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There are many ways you can help children and their families get the care they need.
The Neurourology Center at Boston Children's Hospital has more than 25 years of experience in evaluating and treating disorders of the lower urinary tract in children. If your child has been suffering from one of these disorders, our doctors can help.
Bladder dysfunction and urinary incontinence and infection are common problems in children. One in four cases of bladder dysfunction in children are related to abnormalities of the muscles or the nerves that control them. These issues can arise during fetal development, or problems can occur around the time of birth or from traumatic injuries after birth.
We carefully tailor our diagnostic testing to your child so we can provide not only an accurate diagnosis, but also an understanding of the underlying reasons for your child's condition. Testing includes:
When appropriate, our doctors will also perform a urinary flow rate test, which measures how well your child's bladder is doing its two main jobs: storing and releasing urine.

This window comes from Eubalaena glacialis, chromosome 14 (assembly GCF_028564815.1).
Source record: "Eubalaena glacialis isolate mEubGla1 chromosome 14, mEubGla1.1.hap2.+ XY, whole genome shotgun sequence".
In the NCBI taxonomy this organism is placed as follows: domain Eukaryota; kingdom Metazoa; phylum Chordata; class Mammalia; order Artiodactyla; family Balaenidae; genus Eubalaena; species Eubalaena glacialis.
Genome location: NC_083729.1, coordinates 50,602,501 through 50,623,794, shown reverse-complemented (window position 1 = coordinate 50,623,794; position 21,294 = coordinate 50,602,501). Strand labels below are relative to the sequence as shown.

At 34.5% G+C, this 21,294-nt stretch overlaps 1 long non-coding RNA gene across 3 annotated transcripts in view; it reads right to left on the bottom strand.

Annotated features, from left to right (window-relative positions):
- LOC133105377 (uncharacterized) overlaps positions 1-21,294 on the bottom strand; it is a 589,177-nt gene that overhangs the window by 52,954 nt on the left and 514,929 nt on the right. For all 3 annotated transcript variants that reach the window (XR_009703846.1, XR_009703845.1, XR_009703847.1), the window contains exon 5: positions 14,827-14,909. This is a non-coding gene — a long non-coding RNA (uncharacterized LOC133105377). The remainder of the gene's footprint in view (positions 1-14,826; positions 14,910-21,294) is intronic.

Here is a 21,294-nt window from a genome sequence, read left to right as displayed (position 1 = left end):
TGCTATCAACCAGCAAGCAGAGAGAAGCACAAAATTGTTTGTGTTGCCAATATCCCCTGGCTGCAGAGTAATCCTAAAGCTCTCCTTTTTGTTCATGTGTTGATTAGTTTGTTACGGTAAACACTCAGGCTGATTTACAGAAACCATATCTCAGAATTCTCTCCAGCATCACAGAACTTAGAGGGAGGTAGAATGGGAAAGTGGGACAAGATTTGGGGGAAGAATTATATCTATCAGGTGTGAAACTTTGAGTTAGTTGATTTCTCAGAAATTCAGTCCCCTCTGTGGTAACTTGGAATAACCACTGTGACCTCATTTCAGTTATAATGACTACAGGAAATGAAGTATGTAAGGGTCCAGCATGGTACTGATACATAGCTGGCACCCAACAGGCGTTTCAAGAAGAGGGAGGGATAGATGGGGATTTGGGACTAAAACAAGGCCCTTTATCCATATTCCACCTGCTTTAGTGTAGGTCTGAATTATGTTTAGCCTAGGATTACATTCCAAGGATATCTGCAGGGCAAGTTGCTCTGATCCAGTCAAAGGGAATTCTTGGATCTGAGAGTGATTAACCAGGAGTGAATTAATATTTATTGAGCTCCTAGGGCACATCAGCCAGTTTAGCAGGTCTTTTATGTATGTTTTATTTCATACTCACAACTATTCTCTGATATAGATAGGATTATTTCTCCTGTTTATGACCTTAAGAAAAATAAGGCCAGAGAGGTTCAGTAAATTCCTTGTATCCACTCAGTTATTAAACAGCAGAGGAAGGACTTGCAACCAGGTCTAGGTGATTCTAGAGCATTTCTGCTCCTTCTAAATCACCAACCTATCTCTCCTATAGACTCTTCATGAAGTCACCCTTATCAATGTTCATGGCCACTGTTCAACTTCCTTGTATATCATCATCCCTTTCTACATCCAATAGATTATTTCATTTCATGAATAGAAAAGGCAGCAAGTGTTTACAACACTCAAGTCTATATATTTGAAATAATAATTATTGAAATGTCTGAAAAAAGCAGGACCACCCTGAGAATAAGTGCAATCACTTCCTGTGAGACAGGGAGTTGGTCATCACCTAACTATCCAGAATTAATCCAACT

Physicians and researchers in the Neurourology Program at Boston Children's are constantly investigating new and better ways to treat your child's condition. Our current treatment innovations include:
In addition, we have made major advances in treating children with myelodysplasia(spina bifida) and other neurological conditions that have revolutionized care for children with these disorders.
Boston Children's physicians can perform a urodynamics test on your child to determine the underlying causes of a urinary problem. The testing gives your doctor good information to help him or her treat your child with urinary incontinence or infection in an efficient manner, using drug therapies, behavioral therapies or surgery.
Myelomeningocele is one of the most common birth defects of the central nervous system. It's a severe form of spina bifida in which backbone and spinal canal do not completely close during fetal development, so that the spinal cord and nerves develop outside of the body. Some of the symptoms include loss of bladder or bowel control and weakness of the hips, legs or feet of a newborn. Boston Children's is currently investigating the use of neural stem cells to improve on surgery for this
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